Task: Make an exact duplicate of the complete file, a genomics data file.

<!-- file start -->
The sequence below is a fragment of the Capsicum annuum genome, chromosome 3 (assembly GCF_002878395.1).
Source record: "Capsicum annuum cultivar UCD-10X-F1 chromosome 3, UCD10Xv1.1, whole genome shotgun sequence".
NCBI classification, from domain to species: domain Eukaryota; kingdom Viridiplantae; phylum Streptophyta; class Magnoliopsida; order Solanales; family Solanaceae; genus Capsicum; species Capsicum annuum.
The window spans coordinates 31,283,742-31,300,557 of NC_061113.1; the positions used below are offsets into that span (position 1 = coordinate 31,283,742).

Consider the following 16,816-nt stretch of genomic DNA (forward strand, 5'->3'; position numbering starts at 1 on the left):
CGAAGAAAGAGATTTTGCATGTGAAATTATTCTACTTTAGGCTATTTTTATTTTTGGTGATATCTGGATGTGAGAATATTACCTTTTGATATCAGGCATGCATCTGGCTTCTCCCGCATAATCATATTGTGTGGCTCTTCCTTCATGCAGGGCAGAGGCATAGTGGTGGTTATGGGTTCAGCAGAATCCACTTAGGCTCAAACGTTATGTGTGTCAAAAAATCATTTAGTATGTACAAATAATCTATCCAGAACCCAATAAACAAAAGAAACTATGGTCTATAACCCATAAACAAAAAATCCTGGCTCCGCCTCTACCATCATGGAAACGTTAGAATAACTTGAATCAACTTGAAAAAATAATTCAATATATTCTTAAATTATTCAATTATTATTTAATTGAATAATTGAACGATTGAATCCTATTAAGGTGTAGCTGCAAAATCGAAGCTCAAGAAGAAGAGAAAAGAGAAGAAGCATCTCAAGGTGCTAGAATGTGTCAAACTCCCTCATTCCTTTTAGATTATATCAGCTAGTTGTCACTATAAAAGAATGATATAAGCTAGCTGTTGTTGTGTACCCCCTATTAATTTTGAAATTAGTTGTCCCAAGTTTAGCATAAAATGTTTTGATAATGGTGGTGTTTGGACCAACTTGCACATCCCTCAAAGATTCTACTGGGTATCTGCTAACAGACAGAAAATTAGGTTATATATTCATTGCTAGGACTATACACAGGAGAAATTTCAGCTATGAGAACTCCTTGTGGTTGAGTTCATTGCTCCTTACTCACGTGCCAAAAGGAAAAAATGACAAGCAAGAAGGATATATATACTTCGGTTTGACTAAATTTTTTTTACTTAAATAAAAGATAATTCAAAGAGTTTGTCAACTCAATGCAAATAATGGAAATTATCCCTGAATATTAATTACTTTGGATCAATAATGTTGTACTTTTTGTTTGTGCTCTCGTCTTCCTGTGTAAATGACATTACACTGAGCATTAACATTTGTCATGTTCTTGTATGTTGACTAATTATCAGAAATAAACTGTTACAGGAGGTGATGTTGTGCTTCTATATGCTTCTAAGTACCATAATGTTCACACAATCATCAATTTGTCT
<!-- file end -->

The sequence below is a fragment of the Capsicum annuum genome, chromosome 3 (assembly GCF_002878395.1).
Source record: "Capsicum annuum cultivar UCD-10X-F1 chromosome 3, UCD10Xv1.1, whole genome shotgun sequence".
NCBI classification, from domain to species: domain Eukaryota; kingdom Viridiplantae; phylum Streptophyta; class Magnoliopsida; order Solanales; family Solanaceae; genus Capsicum; species Capsicum annuum.
The window spans coordinates 31,283,742-31,300,557 of NC_061113.1; the positions used below are offsets into that span (position 1 = coordinate 31,283,742).

Consider the following 16,816-nt stretch of genomic DNA (forward strand, 5'->3'; position numbering starts at 1 on the left):
CGAAGAAAGAGATTTTGCATGTGAAATTATTCTACTTTAGGCTATTTTTATTTTTGGTGATATCTGGATGTGAGAATATTACCTTTTGATATCAGGCATGCATCTGGCTTCTCCCGCATAATCATATTGTGTGGCTCTTCCTTCATGCAGGGCAGAGGCATAGTGGTGGTTATGGGTTCAGCAGAATCCACTTAGGCTCAAACGTTATGTGTGTCAAAAAATCATTTAGTATGTACAAATAATCTATCCAGAACCCAATAAACAAAAGAAACTATGGTCTATAACCCATAAACAAAAAATCCTGGCTCCGCCTCTACCATCATGGAAACGTTAGAATAACTTGAATCAACTTGAAAAAATAATTCAATATATTCTTAAATTATTCAATTATTATTTAATTGAATAATTGAACGATTGAATCCTATTAAGGTGTAGCTGCAAAATCGAAGCTCAAGAAGAAGAGAAAAGAGAAGAAGCATCTCAAGGTGCTAGAATGTGTCAAACTCCCTCATTCCTTTTAGATTATATCAGCTAGTTGTCACTATAAAAGAATGATATAAGCTAGCTGTTGTTGTGTACCCCCTATTAATTTTGAAATTAGTTGTCCCAAGTTTAGCATAAAATGTTTTGATAATGGTGGTGTTTGGACCAACTTGCACATCCCTCAAAGATTCTACTGGGTATCTGCTAACAGACAGAAAATTAGGTTATATATTCATTGCTAGGACTATACACAGGAGAAATTTCAGCTATGAGAACTCCTTGTGGTTGAGTTCATTGCTCCTTACTCACGTGCCAAAAGGAAAAAATGACAAGCAAGAAGGATATATATACTTCGGTTTGACTAAATTTTTTTTACTTAAATAAAAGATAATTCAAAGAGTTTGTCAACTCAATGCAAATAATGGAAATTATCCCTGAATATTAATTACTTTGGATCAATAATGTTGTACTTTTTGTTTGTGCTCTCGTCTTCCTGTGTAAATGACATTACACTGAGCATTAACATTTGTCATGTTCTTGTATGTTGACTAATTATCAGAAATAAACTGTTACAGGAGGTGATGTTGTGCTTCTATATGCTTCTAAGTACCATAATGTTCACACAATCATCAATTTGTCT